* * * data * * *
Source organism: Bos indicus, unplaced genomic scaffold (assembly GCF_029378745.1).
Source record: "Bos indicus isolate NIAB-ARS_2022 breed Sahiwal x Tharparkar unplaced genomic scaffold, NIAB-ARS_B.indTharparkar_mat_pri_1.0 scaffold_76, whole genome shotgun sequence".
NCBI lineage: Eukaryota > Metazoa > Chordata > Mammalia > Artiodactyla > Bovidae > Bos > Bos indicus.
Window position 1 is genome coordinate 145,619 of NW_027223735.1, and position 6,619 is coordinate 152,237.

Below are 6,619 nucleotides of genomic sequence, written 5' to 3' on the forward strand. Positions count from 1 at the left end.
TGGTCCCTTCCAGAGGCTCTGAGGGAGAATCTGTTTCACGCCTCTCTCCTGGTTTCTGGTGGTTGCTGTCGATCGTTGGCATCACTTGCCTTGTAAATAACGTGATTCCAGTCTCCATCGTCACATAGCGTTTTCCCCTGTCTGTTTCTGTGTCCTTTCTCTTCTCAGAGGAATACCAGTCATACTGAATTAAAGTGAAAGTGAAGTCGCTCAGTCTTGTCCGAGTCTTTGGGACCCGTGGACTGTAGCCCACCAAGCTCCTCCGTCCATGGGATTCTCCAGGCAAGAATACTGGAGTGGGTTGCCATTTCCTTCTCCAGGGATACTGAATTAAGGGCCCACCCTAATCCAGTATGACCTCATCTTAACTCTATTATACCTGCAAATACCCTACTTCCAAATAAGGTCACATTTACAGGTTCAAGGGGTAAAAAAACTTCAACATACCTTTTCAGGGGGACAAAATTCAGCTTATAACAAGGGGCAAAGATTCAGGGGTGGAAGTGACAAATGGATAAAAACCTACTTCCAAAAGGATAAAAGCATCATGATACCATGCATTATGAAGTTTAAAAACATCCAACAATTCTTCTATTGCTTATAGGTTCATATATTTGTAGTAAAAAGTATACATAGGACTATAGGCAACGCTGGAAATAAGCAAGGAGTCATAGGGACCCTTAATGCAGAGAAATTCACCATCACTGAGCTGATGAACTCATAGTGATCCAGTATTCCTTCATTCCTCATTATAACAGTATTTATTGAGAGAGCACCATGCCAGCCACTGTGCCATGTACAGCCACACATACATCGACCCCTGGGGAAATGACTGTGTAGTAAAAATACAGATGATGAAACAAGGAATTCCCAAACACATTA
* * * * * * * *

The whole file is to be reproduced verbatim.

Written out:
Source organism: Bos indicus, unplaced genomic scaffold (assembly GCF_029378745.1).
Source record: "Bos indicus isolate NIAB-ARS_2022 breed Sahiwal x Tharparkar unplaced genomic scaffold, NIAB-ARS_B.indTharparkar_mat_pri_1.0 scaffold_76, whole genome shotgun sequence".
NCBI lineage: Eukaryota > Metazoa > Chordata > Mammalia > Artiodactyla > Bovidae > Bos > Bos indicus.
Window position 1 is genome coordinate 145,619 of NW_027223735.1, and position 6,619 is coordinate 152,237.

Below are 6,619 nucleotides of genomic sequence, written 5' to 3' on the forward strand. Positions count from 1 at the left end.
TGGTCCCTTCCAGAGGCTCTGAGGGAGAATCTGTTTCACGCCTCTCTCCTGGTTTCTGGTGGTTGCTGTCGATCGTTGGCATCACTTGCCTTGTAAATAACGTGATTCCAGTCTCCATCGTCACATAGCGTTTTCCCCTGTCTGTTTCTGTGTCCTTTCTCTTCTCAGAGGAATACCAGTCATACTGAATTAAAGTGAAAGTGAAGTCGCTCAGTCTTGTCCGAGTCTTTGGGACCCGTGGACTGTAGCCCACCAAGCTCCTCCGTCCATGGGATTCTCCAGGCAAGAATACTGGAGTGGGTTGCCATTTCCTTCTCCAGGGATACTGAATTAAGGGCCCACCCTAATCCAGTATGACCTCATCTTAACTCTATTATACCTGCAAATACCCTACTTCCAAATAAGGTCACATTTACAGGTTCAAGGGGTAAAAAAACTTCAACATACCTTTTCAGGGGGACAAAATTCAGCTTATAACAAGGGGCAAAGATTCAGGGGTGGAAGTGACAAATGGATAAAAACCTACTTCCAAAAGGATAAAAGCATCATGATACCATGCATTATGAAGTTTAAAAACATCCAACAATTCTTCTATTGCTTATAGGTTCATATATTTGTAGTAAAAAGTATACATAGGACTATAGGCAACGCTGGAAATAAGCAAGGAGTCATAGGGACCCTTAATGCAGAGAAATTCACCATCACTGAGCTGATGAACTCATAGTGATCCAGTATTCCTTCATTCCTCATTATAACAGTATTTATTGAGAGAGCACCATGCCAGCCACTGTGCCATGTACAGCCACACATACATCGACCCCTGGGGAAATGACTGTGTAGTAAAAATACAGATGATGAAACAAGGAATTCCCAAACACATTA